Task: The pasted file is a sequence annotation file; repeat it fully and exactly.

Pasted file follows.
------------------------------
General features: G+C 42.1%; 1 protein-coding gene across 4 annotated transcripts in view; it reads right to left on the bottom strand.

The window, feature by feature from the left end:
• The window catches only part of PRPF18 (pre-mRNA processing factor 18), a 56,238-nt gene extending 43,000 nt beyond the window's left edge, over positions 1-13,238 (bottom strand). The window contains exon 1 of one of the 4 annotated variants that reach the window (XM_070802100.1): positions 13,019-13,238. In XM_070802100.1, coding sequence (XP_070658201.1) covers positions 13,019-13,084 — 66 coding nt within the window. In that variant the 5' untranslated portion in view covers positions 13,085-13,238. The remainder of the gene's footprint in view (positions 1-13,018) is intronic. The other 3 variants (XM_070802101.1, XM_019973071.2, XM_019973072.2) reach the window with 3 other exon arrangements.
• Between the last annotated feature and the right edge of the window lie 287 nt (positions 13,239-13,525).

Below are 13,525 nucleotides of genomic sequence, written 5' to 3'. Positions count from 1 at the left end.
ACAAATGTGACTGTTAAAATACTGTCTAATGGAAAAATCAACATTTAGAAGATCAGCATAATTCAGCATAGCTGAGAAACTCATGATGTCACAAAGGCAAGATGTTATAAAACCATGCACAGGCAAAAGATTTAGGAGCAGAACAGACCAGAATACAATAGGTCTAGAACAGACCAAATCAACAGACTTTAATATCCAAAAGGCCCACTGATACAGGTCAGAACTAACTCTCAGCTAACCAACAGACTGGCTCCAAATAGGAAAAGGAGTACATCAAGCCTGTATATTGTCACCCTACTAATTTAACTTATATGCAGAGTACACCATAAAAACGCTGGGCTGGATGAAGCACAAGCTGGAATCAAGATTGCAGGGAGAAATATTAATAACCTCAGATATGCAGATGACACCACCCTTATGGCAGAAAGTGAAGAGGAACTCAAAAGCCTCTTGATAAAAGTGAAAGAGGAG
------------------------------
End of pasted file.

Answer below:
General features: G+C 42.1%; 1 protein-coding gene across 4 annotated transcripts in view; it reads right to left on the bottom strand.

The window, feature by feature from the left end:
• The window catches only part of PRPF18 (pre-mRNA processing factor 18), a 56,238-nt gene extending 43,000 nt beyond the window's left edge, over positions 1-13,238 (bottom strand). The window contains exon 1 of one of the 4 annotated variants that reach the window (XM_070802100.1): positions 13,019-13,238. In XM_070802100.1, coding sequence (XP_070658201.1) covers positions 13,019-13,084 — 66 coding nt within the window. In that variant the 5' untranslated portion in view covers positions 13,085-13,238. The remainder of the gene's footprint in view (positions 1-13,018) is intronic. The other 3 variants (XM_070802101.1, XM_019973071.2, XM_019973072.2) reach the window with 3 other exon arrangements.
• Between the last annotated feature and the right edge of the window lie 287 nt (positions 13,239-13,525).

Below are 13,525 nucleotides of genomic sequence, written 5' to 3'. Positions count from 1 at the left end.
ACAAATGTGACTGTTAAAATACTGTCTAATGGAAAAATCAACATTTAGAAGATCAGCATAATTCAGCATAGCTGAGAAACTCATGATGTCACAAAGGCAAGATGTTATAAAACCATGCACAGGCAAAAGATTTAGGAGCAGAACAGACCAGAATACAATAGGTCTAGAACAGACCAAATCAACAGACTTTAATATCCAAAAGGCCCACTGATACAGGTCAGAACTAACTCTCAGCTAACCAACAGACTGGCTCCAAATAGGAAAAGGAGTACATCAAGCCTGTATATTGTCACCCTACTAATTTAACTTATATGCAGAGTACACCATAAAAACGCTGGGCTGGATGAAGCACAAGCTGGAATCAAGATTGCAGGGAGAAATATTAATAACCTCAGATATGCAGATGACACCACCCTTATGGCAGAAAGTGAAGAGGAACTCAAAAGCCTCTTGATAAAAGTGAAAGAGGAG